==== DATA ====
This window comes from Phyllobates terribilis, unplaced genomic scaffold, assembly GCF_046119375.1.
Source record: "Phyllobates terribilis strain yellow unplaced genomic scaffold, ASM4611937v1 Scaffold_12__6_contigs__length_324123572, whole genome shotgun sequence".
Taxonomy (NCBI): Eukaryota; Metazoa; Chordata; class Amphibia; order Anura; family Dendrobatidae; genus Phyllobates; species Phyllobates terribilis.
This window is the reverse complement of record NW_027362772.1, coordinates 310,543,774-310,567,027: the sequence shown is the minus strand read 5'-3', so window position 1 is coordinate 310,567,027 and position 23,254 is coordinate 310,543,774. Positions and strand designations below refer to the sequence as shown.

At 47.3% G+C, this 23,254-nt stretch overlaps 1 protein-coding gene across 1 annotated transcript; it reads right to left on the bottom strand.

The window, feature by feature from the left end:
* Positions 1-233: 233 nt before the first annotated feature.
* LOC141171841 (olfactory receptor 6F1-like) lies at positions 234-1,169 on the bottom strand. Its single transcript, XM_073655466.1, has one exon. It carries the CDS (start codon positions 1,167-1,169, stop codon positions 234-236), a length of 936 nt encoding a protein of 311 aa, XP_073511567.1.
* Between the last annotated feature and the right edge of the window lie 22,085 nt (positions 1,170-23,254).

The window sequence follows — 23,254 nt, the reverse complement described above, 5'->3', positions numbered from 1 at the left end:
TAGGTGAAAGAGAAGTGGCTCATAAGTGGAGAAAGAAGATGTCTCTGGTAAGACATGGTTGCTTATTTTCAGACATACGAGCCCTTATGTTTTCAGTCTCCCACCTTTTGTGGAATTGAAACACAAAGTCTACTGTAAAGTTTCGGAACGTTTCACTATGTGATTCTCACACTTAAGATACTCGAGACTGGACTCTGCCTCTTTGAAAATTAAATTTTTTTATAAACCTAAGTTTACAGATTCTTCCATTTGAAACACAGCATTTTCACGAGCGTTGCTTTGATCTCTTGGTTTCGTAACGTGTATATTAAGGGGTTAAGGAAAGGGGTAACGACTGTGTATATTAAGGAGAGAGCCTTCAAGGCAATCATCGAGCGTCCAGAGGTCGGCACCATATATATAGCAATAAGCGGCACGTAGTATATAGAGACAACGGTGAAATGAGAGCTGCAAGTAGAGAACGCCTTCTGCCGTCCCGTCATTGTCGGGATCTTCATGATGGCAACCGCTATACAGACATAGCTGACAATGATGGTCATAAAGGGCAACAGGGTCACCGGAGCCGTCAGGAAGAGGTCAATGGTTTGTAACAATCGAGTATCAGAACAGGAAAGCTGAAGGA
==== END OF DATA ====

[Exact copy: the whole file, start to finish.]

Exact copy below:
This window comes from Phyllobates terribilis, unplaced genomic scaffold, assembly GCF_046119375.1.
Source record: "Phyllobates terribilis strain yellow unplaced genomic scaffold, ASM4611937v1 Scaffold_12__6_contigs__length_324123572, whole genome shotgun sequence".
Taxonomy (NCBI): Eukaryota; Metazoa; Chordata; class Amphibia; order Anura; family Dendrobatidae; genus Phyllobates; species Phyllobates terribilis.
This window is the reverse complement of record NW_027362772.1, coordinates 310,543,774-310,567,027: the sequence shown is the minus strand read 5'-3', so window position 1 is coordinate 310,567,027 and position 23,254 is coordinate 310,543,774. Positions and strand designations below refer to the sequence as shown.

At 47.3% G+C, this 23,254-nt stretch overlaps 1 protein-coding gene across 1 annotated transcript; it reads right to left on the bottom strand.

The window, feature by feature from the left end:
* Positions 1-233: 233 nt before the first annotated feature.
* LOC141171841 (olfactory receptor 6F1-like) lies at positions 234-1,169 on the bottom strand. Its single transcript, XM_073655466.1, has one exon. It carries the CDS (start codon positions 1,167-1,169, stop codon positions 234-236), a length of 936 nt encoding a protein of 311 aa, XP_073511567.1.
* Between the last annotated feature and the right edge of the window lie 22,085 nt (positions 1,170-23,254).

The window sequence follows — 23,254 nt, the reverse complement described above, 5'->3', positions numbered from 1 at the left end:
TAGGTGAAAGAGAAGTGGCTCATAAGTGGAGAAAGAAGATGTCTCTGGTAAGACATGGTTGCTTATTTTCAGACATACGAGCCCTTATGTTTTCAGTCTCCCACCTTTTGTGGAATTGAAACACAAAGTCTACTGTAAAGTTTCGGAACGTTTCACTATGTGATTCTCACACTTAAGATACTCGAGACTGGACTCTGCCTCTTTGAAAATTAAATTTTTTTATAAACCTAAGTTTACAGATTCTTCCATTTGAAACACAGCATTTTCACGAGCGTTGCTTTGATCTCTTGGTTTCGTAACGTGTATATTAAGGGGTTAAGGAAAGGGGTAACGACTGTGTATATTAAGGAGAGAGCCTTCAAGGCAATCATCGAGCGTCCAGAGGTCGGCACCATATATATAGCAATAAGCGGCACGTAGTATATAGAGACAACGGTGAAATGAGAGCTGCAAGTAGAGAACGCCTTCTGCCGTCCCGTCATTGTCGGGATCTTCATGATGGCAACCGCTATACAGACATAGCTGACAATGATGGTCATAAAGGGCAACAGGGTCACCGGAGCCGTCAGGAAGAGGTCAATGGTTTGTAACAATCGAGTATCAGAACAGGAAAGCTGAAGGA